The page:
I have just arrived, and am still trying to figure out things. Where to buy cigarettes, where to buy groceries from, where to get some weed from.
It’s not like Orissa, where your friendly neighbourhood pan shop is going to give you a packet with a smile. It’s a new place and I haven’t yet met anyone who was smoking.
My friend and me decide to do the first that thing that great explorers do. Look up Google.
We are told that we need to speak to an auto guy, and he would take us there. To this place called Dhoolpet. It was also mentioned that we better be careful about the guy we choose, to avoid being reported or fleeced.
How would we go about it? We spoke about some strategies. We would first ask him to take us to a place nearby, and then slowly ease into the conversation about some weed, and see if it works out. But wait, what if he throws us out of the auto, and we are stranded in a new place, having paid two hundred bucks?
May be we should ask from the beginning. Feel around for ourselves, say the place, and then ask him if he wants to go there. Then speak nicely to him, may be offer a cigarette, and then he would warm up to us.
After considerable time spent in strategizing, we walk downstairs to the place where the autos stand. The first guy we see, has his hand stretched out, and is filling up an empty cigarette.
We both point out like excited children, “Woh chahiye”. He smiles, and asks us to sit.
We wait and watch as he fills up the cigarette, taps it on the nail of his left thumb, folds the open ends and runs his fingers along its length. When he is done, he lights it, and we start off.
We speak to him. More out of curiosity than ulterior motives this time.
He speaks freely, looking at us in the rear view mirror while speaking. He speaks of the things most auto drivers speak about. Cops, and what assholes they are. Rising petrol prices, and how much of the daily rent he needed to give to the owner everyday. Or bitching about people who zoom across on bikes.
“Subah subah ek maaru toh set hai,” he explains. Neither sheepishly, nor with pride. Matter of fact.
We ask him why he doesn’t drink instead, since everyone seems to do it. “Daaru mein dimaag ko rest nahi milta saab,” he says, holding his right hand to his head. “Jumjumjumjum hota rehta. Chala nahi sakta main.”
For about ten years, alcohol was prohibited in the state. The people of the state were denied their 650 ml of panacea because it was seen as a social evil. Then in 1997, Chandrababu Naidu rolled back the prohibition. Since then, the people of Andhra haven’t looked back.
Andhra Pradesh is the largest consumer of alcohol in the country. In just these ten years, it has been a short but meteoric career by the state in liquor sales. On any given day, you will find one man sprawled across the road in front of the shop. At 10 am.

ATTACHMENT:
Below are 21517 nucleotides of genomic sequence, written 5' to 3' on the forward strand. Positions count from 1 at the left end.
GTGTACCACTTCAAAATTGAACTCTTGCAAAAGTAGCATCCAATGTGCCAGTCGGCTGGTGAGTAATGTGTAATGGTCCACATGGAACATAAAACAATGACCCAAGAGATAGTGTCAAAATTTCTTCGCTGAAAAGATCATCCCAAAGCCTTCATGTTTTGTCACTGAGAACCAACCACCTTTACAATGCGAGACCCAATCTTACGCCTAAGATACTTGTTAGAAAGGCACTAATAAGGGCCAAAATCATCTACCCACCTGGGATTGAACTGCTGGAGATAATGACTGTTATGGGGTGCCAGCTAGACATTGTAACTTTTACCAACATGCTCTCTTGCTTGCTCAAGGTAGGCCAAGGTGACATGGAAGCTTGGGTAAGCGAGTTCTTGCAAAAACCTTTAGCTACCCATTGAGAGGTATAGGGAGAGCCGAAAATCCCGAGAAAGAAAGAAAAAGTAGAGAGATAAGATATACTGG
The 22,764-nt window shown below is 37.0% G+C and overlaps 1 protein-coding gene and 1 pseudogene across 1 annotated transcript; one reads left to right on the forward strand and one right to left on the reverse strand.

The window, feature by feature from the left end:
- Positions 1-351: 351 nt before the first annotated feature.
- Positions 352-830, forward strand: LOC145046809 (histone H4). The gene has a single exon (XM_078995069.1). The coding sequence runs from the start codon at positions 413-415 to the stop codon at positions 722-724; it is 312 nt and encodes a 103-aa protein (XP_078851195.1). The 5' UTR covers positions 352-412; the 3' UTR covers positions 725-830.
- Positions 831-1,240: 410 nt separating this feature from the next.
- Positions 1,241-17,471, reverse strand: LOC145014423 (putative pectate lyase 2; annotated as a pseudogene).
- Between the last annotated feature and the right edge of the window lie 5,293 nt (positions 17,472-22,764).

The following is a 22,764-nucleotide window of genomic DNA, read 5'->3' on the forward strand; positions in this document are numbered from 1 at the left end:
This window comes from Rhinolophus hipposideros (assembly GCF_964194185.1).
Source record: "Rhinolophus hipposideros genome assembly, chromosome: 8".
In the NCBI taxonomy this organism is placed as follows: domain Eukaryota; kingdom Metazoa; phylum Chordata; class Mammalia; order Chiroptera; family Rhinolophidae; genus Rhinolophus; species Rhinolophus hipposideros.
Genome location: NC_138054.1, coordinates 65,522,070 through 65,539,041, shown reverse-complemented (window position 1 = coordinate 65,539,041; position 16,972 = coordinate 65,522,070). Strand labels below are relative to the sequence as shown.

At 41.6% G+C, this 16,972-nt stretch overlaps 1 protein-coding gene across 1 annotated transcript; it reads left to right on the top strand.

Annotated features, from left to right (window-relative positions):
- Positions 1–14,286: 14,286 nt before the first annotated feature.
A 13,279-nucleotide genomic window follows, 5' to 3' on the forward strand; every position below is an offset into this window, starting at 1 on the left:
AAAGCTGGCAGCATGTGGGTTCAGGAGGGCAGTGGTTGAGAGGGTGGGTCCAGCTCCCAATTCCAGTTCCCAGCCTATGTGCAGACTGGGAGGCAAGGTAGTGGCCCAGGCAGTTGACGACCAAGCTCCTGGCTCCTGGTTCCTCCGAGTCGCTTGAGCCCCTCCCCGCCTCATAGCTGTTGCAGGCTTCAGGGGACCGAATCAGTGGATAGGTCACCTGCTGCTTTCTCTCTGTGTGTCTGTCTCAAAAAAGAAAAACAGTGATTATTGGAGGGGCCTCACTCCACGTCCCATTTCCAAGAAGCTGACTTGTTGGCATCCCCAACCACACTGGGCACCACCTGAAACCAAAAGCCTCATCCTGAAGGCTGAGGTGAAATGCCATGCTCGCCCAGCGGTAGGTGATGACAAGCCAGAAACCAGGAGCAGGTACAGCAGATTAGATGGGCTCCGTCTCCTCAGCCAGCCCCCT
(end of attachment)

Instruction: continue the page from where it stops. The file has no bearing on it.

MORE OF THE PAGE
The journey is long, but fun. The man is smiling, and after a long conversation we reach the place. It is a shanty basti, full of ashanty. There are children running about, dogs walking like they own the road, water flowing off some of the houses.
The man asks us to stop at a distance. “Aap logon se zyada lega. Main laatun.” We followed him.
The way to the house went through allies and shops. We peeked into the dimly lit houses. Some of them had idols that were being prepared for a festival. In others, we found women boiling something in a huge pot, its white fumes rising, without a smell.
The man wore a blue lungi and had a beard. There was a little bit of heckling, but the price was settled. We walked back into the auto and sat.
While we were driving back, new doubts sprang up in our mind. Would he blackmail us for going the extra mile? He knew where we lived, and it wouldn’t be too difficult to lodge a complaint in our name.
We drove back to our homes, from the coloured tiny streets to the broad, grey strokes of the offices and malls. It was a Sunday morning, and the roads were secluded.
The summers had set in, but it was rather pleasant. Like the sun was reluctant to work on a Sunday. There was no one visible as far as the eye travelled, and he took out a cigarette. He stopped at the curve of a road and pulled up to the right of the road.
I was prepared for it. I knew he would stop and ask for some money.
He put his hand into his pocket and took out a small piece of paper rolled into a ball. We stepped out to look at the road. We spoke as he emptied his cigarette, and blew the brown dust away. He crushed with his right thumb on his left palm, and filled it up, and tapped the butt against the nail of his left thumb. He then held it out for us.
We sat and spoke. And smoked.
Most auto guys will give you their phone number and ask you to call them. This brother didn’t give no fuck. He dropped us off at home. We never saw him again in that area.
If one were to make a list of Germans who left an impact on India, Max Müller would probably be the first name that comes to mind. Adolf Hitler could be the second, considering that Mein Kampf is considered a management guide in India. Otto Königsberger will not be a name you will hear, even though he impacted directly many lives in our country.